The seven newly elected Democratic governors who are replacing Republicans may pursue progressive education agendas, focusing on issues like increased state funding for public K-12 education and universal, state-funded pre-K. Governors in three of these states (Kansas, Michigan, and Wisconsin) must work with Republican legislatures, which may create roadblocks.

Chief state school officer (CSSO) and state boards of education are also consequential positions for education policy. Elections for those positions have thus far produced little to no partisan change in either direction (races for CSSO in Arizona and California remain too close to call). However, in other states, we can expect some new Democratic appointees in these roles. Of the seven states that flipped to Democratic governors, four have unified Democratic government, and governors appoint the CSSO and/or school board. In Maine and Nevada the governor appoints both the CSSO and state board, in Illinois the governor appoints the state board, and in New Mexico the governor appoints the CSSO. In this context, we may expect Democrat-led shifts in education policy in these states. –Elizabeth Mann Levesque

Economic Issues May Take Center Stage in 2020

The midterms are just the beginning of a much bigger political fight leading up to 2020. The President campaigned primarily on the immigration issue while Democrats focused on health care. The chances that either will be resolved before 2020 are close to zero. There will be no wall and access to health care will not improve. More importantly, the current recovery is already one of the longest on record, so we could see a slowdown or a recession in the next two years. Watch, then, for a return to a focus on the economy.

There are three big questions yet to be answered:

  • Can Republicans win by continuing to focus on supply-side policies if the economy tanks despite their successful efforts to deregulate and cut taxes?
  • Will the white working class stick with Trump for cultural reasons in the face of a slowdown and evidence that wages are still growing very slowly while a trade war is taking its toll on many of their jobs?
  • Are the suburban women who mobilized for the midterms going to go back to baking cookies?

The political war for the soul of the country isn’t over but the battlefield could look very different by 2020. –Isabel Sawhill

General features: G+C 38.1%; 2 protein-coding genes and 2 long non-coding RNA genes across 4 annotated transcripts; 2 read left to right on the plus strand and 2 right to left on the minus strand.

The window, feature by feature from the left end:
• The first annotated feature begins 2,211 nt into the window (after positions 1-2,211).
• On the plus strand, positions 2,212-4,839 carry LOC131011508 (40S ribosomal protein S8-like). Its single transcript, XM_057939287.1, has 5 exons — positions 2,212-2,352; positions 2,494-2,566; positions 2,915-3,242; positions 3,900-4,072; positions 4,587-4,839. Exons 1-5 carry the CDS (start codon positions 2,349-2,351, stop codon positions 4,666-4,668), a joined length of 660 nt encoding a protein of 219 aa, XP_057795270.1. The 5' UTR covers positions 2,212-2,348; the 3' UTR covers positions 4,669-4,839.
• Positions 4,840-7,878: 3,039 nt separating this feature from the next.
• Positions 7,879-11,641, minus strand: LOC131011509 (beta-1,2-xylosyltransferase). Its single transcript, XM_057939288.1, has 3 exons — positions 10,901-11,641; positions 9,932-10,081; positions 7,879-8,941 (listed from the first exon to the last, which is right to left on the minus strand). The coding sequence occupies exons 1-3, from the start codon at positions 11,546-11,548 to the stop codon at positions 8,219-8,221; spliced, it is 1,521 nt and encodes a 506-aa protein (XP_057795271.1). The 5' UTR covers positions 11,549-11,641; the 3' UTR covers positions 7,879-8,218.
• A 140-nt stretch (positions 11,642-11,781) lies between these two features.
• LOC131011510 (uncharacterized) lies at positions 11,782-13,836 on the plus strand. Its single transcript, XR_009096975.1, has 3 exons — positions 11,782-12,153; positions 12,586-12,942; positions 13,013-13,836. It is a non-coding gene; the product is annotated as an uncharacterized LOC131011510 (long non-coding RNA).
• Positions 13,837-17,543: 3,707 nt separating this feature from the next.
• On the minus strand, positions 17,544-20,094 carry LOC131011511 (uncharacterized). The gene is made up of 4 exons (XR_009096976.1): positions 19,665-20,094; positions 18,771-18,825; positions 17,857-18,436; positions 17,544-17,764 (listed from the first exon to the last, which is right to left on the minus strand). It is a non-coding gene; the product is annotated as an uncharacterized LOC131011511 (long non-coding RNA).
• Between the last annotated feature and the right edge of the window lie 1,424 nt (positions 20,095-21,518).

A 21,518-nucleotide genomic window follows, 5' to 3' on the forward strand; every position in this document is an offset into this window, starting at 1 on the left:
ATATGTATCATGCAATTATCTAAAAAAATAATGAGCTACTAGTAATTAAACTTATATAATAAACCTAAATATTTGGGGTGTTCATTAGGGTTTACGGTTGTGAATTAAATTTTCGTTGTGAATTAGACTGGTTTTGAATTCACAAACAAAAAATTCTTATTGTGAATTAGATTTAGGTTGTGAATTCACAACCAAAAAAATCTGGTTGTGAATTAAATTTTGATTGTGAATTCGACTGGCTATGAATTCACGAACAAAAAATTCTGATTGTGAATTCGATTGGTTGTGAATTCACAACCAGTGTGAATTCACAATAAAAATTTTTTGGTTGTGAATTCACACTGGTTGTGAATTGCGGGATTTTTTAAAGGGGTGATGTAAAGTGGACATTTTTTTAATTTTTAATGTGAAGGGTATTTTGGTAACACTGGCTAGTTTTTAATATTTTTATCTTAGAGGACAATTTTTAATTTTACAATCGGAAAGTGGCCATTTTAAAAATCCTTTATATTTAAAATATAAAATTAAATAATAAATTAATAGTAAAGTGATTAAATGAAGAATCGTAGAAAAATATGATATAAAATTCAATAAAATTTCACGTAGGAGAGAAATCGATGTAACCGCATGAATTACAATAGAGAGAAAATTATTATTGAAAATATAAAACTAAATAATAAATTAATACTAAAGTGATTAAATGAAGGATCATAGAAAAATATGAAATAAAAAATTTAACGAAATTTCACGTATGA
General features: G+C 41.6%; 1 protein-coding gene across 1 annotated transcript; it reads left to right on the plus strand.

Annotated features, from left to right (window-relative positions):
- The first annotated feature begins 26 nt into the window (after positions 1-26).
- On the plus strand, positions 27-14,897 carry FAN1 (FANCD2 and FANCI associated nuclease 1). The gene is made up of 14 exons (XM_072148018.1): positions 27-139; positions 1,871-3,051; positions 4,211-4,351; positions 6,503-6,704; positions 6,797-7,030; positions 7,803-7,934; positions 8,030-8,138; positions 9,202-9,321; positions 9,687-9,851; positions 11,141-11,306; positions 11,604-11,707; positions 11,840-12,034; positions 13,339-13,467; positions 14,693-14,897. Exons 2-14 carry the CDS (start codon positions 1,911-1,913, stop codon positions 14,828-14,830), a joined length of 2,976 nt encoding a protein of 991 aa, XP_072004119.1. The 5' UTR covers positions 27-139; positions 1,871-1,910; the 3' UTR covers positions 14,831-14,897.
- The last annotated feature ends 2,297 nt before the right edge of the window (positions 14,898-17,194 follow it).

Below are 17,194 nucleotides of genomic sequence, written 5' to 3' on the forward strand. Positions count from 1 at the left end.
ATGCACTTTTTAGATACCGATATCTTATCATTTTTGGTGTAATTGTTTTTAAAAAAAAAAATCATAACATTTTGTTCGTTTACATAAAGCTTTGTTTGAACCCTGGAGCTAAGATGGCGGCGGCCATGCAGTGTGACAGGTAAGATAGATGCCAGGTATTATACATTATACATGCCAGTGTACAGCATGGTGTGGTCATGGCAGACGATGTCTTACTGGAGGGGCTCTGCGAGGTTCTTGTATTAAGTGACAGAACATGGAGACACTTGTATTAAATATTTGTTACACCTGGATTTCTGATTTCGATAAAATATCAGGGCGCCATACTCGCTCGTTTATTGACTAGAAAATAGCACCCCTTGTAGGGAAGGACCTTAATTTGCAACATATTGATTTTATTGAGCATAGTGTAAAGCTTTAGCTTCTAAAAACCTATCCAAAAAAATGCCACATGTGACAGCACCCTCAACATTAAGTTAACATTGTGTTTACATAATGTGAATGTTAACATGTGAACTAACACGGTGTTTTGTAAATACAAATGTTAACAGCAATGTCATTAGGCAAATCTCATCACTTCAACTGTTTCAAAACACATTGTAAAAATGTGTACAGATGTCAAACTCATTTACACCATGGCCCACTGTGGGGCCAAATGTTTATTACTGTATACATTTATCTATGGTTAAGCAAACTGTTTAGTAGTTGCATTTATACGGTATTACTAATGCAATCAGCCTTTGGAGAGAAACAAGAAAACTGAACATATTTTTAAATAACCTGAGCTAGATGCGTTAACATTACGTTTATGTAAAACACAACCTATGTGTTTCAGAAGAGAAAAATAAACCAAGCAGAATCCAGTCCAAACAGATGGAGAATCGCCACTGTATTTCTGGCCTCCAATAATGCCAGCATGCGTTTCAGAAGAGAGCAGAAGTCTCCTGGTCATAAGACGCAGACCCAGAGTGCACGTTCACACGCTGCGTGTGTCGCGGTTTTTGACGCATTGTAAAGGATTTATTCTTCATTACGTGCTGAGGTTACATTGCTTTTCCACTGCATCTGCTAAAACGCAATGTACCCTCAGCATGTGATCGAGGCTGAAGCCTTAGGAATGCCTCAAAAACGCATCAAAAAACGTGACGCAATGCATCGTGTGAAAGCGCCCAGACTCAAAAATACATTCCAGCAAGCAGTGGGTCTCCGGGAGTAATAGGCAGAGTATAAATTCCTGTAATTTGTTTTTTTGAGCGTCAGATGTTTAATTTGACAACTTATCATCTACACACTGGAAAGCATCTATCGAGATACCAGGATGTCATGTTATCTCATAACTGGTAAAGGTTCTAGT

Legislative stalemate

Legislative stalemate occurs more often during split party congresses (1981-6, 2001-2, 2011-13), compared to periods of unified or divided control.

With the parties poised to split control of Congress, increasingly polarized parties and an approaching presidential election will dampen enthusiasm for bipartisan deal-making. Trump says he’s willing to work with Democrats—so long as they don’t investigate his administration. Democrats won’t take that bait. That means Trump is unlikely to work with Democrats to repair infrastructure or improve health care. What’s more, Democrats will be wary about cutting taxes on the middle class without raising them on the wealthy, and a Democratic House will oppose any cuts to entitlements. Nor is a split-party Congress likely to agree to a congressional budget. That means Republicans will not be able to resort to reconciliation bills—which cannot be filibustered—to advance measures by simple majority.

But Congress will not grind to a halt. The government is expected to hit its debt ceiling in early March. And lawmakers will want to lift strict limits on domestic and defense spending come fall 2019. How Trump and Congress exploit these must-pass bills remains to be seen. But the sausage-making won’t look or smell very good. –Sarah Binder

An extreme minority

For all the drama of election night, the midterms ended up more or less where many Congress watchers expected they would: Democrats took control of the House by picking up at least 30 seats (as of this writing), many in suburban areas and including at least 15 districts won by Hillary Clinton in 2016. In the Senate, meanwhile, Republicans leveraged an especially favorable map to a net gain of two or three seats—more than some expected at various points this year. But given that Democrats were defending 10 seats in states won by Trump in 2016, Democratic losses could have been much more significant than they were.

As we look towards the 116th Congress, major changes are in store for the House, and not just in terms of party control. More than 40 percent of current House Democrats have never served in the majority. Add the new House freshmen, and you get a new majority with a notable learning curve. On the Republican side, the Republicans leaving seats picked up by Democrats tend to be among the relatively more moderate members of the current conference. A more extreme minority, then, likely awaits the new Democratic majority. –Molly Reynolds

The stolen Georgia election

The midterm elections have confirmed that some opportunities can be stolen. The most flagrant demonstration was in the Georgia governor’s race where acting Secretary of State and candidate, Brian Kemp, made it harder for certain residents to register and exercise their voting rights, especially those who might have favored his opponent, Georgia House Minority Leader Stacey Abrams.

Leading up to election night, Kemp used his role to deny 55,000 voter registrations that failed “exact match” verification. Seventy percent of these applications were from black voters. He also blamed Democrats for hacking the state’s voter systems, a claim that was never substantiated. On the day of the election, polling locations had broken systems and were insufficiently staffed. Before certain polling locations closed, the courts ordered extended hours due to these flagrancies.